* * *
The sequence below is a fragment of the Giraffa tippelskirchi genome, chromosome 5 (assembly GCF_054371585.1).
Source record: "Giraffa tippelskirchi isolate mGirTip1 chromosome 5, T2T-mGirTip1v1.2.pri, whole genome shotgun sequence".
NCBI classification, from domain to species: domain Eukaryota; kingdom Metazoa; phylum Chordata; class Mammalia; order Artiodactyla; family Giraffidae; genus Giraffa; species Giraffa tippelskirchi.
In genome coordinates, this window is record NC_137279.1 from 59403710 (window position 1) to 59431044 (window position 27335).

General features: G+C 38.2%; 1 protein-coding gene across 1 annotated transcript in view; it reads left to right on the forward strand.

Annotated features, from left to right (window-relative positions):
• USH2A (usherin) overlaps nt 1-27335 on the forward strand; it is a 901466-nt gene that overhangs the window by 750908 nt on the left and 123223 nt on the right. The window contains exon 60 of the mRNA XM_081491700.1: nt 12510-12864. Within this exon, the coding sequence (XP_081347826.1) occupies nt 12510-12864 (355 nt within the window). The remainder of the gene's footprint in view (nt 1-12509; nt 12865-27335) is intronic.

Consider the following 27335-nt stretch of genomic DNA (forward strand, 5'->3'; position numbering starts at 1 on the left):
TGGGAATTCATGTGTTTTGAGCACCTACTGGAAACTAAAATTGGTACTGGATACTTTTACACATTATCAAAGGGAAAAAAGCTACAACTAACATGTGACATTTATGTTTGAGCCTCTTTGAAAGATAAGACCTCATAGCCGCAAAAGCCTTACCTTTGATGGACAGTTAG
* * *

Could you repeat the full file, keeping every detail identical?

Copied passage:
The sequence below is a fragment of the Giraffa tippelskirchi genome, chromosome 5 (assembly GCF_054371585.1).
Source record: "Giraffa tippelskirchi isolate mGirTip1 chromosome 5, T2T-mGirTip1v1.2.pri, whole genome shotgun sequence".
NCBI classification, from domain to species: domain Eukaryota; kingdom Metazoa; phylum Chordata; class Mammalia; order Artiodactyla; family Giraffidae; genus Giraffa; species Giraffa tippelskirchi.
In genome coordinates, this window is record NC_137279.1 from 59403710 (window position 1) to 59431044 (window position 27335).

General features: G+C 38.2%; 1 protein-coding gene across 1 annotated transcript in view; it reads left to right on the forward strand.

Annotated features, from left to right (window-relative positions):
• USH2A (usherin) overlaps nt 1-27335 on the forward strand; it is a 901466-nt gene that overhangs the window by 750908 nt on the left and 123223 nt on the right. The window contains exon 60 of the mRNA XM_081491700.1: nt 12510-12864. Within this exon, the coding sequence (XP_081347826.1) occupies nt 12510-12864 (355 nt within the window). The remainder of the gene's footprint in view (nt 1-12509; nt 12865-27335) is intronic.

Consider the following 27335-nt stretch of genomic DNA (forward strand, 5'->3'; position numbering starts at 1 on the left):
TGGGAATTCATGTGTTTTGAGCACCTACTGGAAACTAAAATTGGTACTGGATACTTTTACACATTATCAAAGGGAAAAAAGCTACAACTAACATGTGACATTTATGTTTGAGCCTCTTTGAAAGATAAGACCTCATAGCCGCAAAAGCCTTACCTTTGATGGACAGTTAG